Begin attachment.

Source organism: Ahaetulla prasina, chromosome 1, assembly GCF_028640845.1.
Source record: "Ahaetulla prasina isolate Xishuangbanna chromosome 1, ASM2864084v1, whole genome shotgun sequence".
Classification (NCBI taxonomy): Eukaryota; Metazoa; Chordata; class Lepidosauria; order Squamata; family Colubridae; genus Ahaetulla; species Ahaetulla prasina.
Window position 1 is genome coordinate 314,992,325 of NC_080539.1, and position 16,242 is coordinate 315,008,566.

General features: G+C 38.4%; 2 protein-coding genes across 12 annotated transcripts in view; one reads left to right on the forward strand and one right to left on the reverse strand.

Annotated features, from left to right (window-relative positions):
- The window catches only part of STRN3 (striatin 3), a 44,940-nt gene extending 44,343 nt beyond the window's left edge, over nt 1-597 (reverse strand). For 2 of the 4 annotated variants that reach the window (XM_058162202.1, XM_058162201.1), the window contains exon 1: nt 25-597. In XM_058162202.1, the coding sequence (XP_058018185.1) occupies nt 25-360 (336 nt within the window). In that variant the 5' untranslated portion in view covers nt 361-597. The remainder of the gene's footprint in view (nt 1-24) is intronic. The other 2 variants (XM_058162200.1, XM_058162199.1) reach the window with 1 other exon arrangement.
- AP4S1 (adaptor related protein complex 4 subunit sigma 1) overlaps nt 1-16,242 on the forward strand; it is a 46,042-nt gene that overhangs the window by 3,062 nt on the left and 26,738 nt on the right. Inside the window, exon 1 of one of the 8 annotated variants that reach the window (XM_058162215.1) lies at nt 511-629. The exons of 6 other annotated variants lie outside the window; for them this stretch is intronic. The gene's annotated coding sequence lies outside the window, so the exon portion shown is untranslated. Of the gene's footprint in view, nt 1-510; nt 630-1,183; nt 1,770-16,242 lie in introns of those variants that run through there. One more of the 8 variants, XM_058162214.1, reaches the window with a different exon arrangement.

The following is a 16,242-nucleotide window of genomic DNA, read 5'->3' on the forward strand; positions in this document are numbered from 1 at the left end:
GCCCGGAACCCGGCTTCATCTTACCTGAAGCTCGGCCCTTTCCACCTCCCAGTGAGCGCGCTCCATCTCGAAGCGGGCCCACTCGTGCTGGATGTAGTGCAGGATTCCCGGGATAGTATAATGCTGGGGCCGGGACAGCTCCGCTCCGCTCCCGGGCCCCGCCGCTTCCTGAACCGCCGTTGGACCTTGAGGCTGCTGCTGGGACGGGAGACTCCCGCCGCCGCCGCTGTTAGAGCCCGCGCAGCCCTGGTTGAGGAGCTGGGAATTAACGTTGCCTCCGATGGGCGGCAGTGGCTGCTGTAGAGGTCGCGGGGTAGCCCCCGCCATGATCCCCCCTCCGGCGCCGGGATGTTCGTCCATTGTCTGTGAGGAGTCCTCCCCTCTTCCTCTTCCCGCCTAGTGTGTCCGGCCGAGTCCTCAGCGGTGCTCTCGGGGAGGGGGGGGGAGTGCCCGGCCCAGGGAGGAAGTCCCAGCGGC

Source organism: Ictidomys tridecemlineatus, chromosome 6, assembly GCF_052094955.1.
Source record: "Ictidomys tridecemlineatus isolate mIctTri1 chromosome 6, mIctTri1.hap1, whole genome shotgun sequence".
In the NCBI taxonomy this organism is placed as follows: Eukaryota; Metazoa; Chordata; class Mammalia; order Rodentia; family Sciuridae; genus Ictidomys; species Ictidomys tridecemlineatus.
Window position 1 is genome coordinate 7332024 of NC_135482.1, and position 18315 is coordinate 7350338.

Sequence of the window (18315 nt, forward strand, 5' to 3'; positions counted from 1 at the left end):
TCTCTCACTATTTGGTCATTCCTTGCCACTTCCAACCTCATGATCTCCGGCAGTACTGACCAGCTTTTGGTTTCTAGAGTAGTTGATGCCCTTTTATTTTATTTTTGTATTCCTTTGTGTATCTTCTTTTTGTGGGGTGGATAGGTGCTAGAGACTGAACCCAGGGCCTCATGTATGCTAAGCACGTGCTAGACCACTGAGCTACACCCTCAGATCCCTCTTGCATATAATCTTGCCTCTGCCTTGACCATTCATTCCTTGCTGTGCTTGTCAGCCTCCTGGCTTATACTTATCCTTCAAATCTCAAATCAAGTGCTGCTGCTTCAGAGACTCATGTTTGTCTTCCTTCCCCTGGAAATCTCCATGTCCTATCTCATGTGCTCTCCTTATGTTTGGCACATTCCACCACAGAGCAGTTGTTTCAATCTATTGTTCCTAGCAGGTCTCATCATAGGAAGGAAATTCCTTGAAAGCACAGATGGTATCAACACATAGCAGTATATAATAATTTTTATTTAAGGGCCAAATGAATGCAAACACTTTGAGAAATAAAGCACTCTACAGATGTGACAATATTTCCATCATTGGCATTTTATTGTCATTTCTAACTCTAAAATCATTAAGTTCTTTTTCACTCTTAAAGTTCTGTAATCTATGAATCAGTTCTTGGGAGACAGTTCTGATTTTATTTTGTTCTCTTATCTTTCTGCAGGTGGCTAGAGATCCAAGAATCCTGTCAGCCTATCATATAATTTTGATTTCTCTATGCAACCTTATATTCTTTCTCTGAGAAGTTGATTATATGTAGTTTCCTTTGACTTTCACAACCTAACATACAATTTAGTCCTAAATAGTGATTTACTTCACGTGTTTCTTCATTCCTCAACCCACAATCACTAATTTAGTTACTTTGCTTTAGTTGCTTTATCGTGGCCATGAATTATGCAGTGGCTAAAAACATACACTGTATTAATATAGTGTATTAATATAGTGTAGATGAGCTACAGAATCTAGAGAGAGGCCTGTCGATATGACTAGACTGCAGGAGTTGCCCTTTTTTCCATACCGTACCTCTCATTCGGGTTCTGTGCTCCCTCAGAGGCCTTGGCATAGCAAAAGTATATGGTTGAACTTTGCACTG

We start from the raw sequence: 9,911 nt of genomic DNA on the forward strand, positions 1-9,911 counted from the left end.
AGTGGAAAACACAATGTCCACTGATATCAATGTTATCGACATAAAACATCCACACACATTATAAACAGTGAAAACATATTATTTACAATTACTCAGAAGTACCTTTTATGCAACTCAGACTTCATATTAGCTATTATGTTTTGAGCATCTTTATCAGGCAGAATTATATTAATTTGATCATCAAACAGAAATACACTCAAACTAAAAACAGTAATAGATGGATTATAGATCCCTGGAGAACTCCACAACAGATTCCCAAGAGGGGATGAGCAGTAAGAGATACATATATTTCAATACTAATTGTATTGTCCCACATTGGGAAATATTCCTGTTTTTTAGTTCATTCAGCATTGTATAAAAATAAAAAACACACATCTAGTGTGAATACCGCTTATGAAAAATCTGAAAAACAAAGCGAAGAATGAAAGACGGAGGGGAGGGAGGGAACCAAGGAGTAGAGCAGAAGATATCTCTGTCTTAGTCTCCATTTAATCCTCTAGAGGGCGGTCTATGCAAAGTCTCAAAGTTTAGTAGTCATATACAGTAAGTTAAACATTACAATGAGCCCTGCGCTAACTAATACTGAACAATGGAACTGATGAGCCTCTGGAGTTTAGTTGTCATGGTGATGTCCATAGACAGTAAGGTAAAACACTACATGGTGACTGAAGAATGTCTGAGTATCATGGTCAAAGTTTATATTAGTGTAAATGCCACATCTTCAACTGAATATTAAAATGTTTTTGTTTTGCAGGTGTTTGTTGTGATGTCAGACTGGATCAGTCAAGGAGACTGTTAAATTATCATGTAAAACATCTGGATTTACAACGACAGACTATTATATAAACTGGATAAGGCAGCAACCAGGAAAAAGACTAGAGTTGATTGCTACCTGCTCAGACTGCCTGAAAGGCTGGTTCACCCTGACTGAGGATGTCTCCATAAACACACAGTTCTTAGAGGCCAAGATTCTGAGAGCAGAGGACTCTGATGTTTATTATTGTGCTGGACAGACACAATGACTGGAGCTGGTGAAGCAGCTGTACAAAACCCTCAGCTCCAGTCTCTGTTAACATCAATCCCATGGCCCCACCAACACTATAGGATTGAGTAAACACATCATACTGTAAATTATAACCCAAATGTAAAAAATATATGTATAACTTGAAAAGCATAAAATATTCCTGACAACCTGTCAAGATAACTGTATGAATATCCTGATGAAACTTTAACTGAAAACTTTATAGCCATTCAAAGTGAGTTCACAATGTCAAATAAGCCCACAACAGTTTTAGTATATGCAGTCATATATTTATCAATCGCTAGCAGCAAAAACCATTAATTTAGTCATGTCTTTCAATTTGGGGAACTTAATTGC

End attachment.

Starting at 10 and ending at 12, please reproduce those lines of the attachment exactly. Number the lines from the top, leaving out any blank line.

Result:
GCCCGGAACCCGGCTTCATCTTACCTGAAGCTCGGCCCTTTCCACCTCCCAGTGAGCGCGCTCCATCTCGAAGCGGGCCCACTCGTGCTGGATGTAGTGCAGGATTCCCGGGATAGTATAATGCTGGGGCCGGGACAGCTCCGCTCCGCTCCCGGGCCCCGCCGCTTCCTGAACCGCCGTTGGACCTTGAGGCTGCTGCTGGGACGGGAGACTCCCGCCGCCGCCGCTGTTAGAGCCCGCGCAGCCCTGGTTGAGGAGCTGGGAATTAACGTTGCCTCCGATGGGCGGCAGTGGCTGCTGTAGAGGTCGCGGGGTAGCCCCCGCCATGATCCCCCCTCCGGCGCCGGGATGTTCGTCCATTGTCTGTGAGGAGTCCTCCCCTCTTCCTCTTCCCGCCTAGTGTGTCCGGCCGAGTCCTCAGCGGTGCTCTCGGGGAGGGGGGGGGAGTGCCCGGCCCAGGGAGGAAGTCCCAGCGGC

Source organism: Ictidomys tridecemlineatus, chromosome 6, assembly GCF_052094955.1.
Source record: "Ictidomys tridecemlineatus isolate mIctTri1 chromosome 6, mIctTri1.hap1, whole genome shotgun sequence".